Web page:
My mom sends me care packages every now and then, and they usually include two toothbrushes. One pink, one green. One is meant for me, the other for my boyfriend.
I ask him, “Which toothbrush do you want?”
He replies, “Pink.”
For our latest stylebook, Girl Meets Glam, we hoped to depict Valentine’s Day style in a kitschy, playful, vintage catalog way. A pink background seemed perfect for that. There’s a whole lotta pink in this stylebook, and we’re glad if you like it! However, we realize that marketing and advertising historically assumed that “pink is for girls,” as each of the ads above state. You may disagree with that statement.
What kinds of messages have vintage ads sent about pink and women? Well, don your favorite color and read on!
In this 1955 Van Heusen ad on the left, it seems that pink is for the singular and confident male, such as movie star Tony Curtis. I can agree with that. Funnily enough, though, the same company reverts back to “a man’s world” on the right, where the pink-wearer is a woman — a submissive one.
These two ads use weak adjectives and laughable metaphors to describe their pink products. The groovy, 1967 Max Factor lipstick ad above is bold and fun. Yet, one of the lipstick shades is described as, “soft, feminine, fragile.” “Fragile” isn’t the kind of thing I’d want to wear.
I encourage you to view a larger version of the ad and read the Scott ad’s small print. It’s unclear, but to me it compares the bath tissue to “pink peau de soie,” the French phrase being a type of silky fabric. With that, I question their choice to pair pink toilet paper with a pink clad woman.
Advertising often likens women to objects. While I wouldn’t turn down a pink oven or washer-dryer for the kitsch factor, the above suggest that pink-wearing women are pink appliances are one in the same. No, your mom is not the oven, she is a human being who offers to cook you dinner.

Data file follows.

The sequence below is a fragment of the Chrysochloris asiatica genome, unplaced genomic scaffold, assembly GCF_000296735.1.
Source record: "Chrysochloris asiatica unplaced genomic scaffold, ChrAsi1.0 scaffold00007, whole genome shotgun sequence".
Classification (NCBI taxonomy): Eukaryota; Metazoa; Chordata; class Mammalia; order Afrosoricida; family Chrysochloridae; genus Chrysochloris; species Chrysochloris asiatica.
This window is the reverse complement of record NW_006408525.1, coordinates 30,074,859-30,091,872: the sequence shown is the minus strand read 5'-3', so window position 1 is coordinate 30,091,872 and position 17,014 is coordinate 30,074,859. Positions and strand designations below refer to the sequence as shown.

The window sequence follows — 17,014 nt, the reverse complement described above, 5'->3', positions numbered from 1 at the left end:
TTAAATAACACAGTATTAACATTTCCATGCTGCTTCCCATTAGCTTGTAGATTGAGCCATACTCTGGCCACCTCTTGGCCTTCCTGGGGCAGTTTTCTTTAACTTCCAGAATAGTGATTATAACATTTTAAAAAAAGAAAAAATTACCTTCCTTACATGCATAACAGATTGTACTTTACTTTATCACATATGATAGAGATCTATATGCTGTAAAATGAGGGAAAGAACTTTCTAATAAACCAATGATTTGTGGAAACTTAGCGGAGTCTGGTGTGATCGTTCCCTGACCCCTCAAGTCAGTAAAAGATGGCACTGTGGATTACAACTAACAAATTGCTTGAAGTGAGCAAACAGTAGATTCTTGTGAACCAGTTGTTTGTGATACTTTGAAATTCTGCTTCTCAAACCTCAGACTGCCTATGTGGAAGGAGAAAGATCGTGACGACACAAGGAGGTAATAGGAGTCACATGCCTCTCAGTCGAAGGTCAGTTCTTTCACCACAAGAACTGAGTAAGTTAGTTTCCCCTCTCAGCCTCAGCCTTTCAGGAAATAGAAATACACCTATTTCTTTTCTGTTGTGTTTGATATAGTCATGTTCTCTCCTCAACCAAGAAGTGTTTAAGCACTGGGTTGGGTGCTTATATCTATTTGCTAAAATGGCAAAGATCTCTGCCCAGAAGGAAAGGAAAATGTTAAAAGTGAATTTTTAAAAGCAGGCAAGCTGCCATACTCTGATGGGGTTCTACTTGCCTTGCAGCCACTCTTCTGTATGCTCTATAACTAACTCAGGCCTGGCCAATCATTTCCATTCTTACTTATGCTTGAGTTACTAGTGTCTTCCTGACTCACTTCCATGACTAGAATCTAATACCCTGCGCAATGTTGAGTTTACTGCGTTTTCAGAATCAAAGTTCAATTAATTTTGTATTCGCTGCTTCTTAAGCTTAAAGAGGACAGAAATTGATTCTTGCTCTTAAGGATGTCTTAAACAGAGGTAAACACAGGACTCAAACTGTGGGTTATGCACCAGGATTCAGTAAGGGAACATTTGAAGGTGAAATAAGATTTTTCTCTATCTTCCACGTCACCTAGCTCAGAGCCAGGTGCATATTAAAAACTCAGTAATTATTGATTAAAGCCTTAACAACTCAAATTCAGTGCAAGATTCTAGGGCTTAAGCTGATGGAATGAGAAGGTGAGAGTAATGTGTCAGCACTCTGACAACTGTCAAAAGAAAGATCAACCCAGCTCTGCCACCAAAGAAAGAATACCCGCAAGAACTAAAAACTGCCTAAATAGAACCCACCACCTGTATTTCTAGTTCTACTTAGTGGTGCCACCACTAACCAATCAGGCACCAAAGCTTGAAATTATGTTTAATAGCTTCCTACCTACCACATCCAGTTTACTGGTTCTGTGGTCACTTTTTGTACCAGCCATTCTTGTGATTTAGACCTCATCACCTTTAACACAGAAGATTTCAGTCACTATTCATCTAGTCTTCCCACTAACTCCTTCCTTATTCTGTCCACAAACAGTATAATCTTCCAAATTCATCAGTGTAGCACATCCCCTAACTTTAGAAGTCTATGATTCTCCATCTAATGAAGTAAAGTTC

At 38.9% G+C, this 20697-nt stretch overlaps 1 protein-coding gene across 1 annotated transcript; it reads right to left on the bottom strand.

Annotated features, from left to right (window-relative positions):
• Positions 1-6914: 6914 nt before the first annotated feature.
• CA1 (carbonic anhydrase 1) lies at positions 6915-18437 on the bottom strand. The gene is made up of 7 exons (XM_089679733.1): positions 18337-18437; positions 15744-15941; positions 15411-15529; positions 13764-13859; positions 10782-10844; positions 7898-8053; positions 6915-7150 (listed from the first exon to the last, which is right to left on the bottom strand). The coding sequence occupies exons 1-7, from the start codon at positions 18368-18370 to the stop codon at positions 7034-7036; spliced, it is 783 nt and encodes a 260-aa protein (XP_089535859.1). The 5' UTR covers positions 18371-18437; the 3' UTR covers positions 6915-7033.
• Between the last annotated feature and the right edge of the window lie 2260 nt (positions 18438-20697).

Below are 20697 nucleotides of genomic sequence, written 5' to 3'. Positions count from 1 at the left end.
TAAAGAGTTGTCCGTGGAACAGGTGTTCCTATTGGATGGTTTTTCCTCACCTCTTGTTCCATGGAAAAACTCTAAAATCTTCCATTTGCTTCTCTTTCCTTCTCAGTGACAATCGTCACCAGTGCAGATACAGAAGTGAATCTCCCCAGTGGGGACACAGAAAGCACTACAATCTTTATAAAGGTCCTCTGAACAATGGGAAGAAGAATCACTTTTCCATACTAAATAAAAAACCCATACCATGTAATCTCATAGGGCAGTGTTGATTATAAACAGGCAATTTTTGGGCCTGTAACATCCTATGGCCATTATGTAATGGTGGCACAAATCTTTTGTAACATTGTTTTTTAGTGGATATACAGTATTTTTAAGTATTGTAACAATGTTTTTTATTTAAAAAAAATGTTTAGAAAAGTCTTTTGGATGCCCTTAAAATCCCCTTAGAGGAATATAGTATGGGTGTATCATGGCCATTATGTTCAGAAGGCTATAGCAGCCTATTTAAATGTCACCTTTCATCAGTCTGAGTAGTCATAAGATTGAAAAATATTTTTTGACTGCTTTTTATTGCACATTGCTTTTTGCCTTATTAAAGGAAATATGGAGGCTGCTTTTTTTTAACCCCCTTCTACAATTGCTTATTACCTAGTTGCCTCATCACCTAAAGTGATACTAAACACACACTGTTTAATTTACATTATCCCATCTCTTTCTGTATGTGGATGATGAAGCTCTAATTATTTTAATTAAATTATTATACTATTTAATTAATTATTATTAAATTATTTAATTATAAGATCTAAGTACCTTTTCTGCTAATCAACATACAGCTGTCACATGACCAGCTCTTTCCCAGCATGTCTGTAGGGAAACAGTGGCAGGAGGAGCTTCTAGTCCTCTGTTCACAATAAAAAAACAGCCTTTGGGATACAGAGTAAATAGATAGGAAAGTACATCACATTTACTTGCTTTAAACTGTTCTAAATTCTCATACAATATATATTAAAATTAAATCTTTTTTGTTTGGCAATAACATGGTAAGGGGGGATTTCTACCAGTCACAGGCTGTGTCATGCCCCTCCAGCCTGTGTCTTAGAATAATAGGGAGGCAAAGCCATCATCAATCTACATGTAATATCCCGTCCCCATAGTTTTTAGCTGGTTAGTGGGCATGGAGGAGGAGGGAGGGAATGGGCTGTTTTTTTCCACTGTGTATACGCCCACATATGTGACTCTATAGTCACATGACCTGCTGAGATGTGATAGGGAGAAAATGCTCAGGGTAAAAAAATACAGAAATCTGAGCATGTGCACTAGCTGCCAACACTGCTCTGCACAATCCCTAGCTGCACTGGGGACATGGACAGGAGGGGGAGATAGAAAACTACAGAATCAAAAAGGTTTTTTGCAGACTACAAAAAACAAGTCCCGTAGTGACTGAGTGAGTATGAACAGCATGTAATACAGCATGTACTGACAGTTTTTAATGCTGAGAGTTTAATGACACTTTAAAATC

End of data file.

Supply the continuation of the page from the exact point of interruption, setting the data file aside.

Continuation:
The Hotpoint Home Laundry ad accentuates the woman-appliance connection by dressing the two males in blue. There is the one young woman in blue, though. I guess she won’t stand for society-imposed gender roles!
Royal ad via Katnip.
If the copy were removed from this Royal typewriter ad, I’d probably set this image as my computer background. The text implies that a woman will work harder if a pretty accessory is dangled over her work space. What about women who work as hard as they can just to keep a roof over their heads?
Google “baby gifts for girls.” What’s the most common color you see? Pink is often considered the official color for infant and young girls. The Sears ad on the right illustrates a girlishly innocent image through a youthful model in a very clean, simple setting. Despite the fact that the print says that you can buy this same dress in blue, your eye is drawn to the most striking item in the image — the pink dress. The Yves Saint Laurent ad on the left applies a similar minimalist treatment in which the product, a pink dress, is the center of attention. But the model, Linda Evangelista, is clearly not a little girl, but a sophisticated and elegant woman. This is where the statement “pink is for girls,” really bugs me. Linda Evangelista is a woman, but in pink, is she a girl?
As I touched on above, I like pink. Actually, I really love bright hot pink. And, so does my boyfriend. Regardless of what most advertising expected (or expects) we should like, pink appeals to both of us, and we’re not sure why. We just like it.
Pink not required! Image via Flickr user Sallyedelstein.
What are your thoughts on the relationship between colors and gender? What are your favorite colors and why?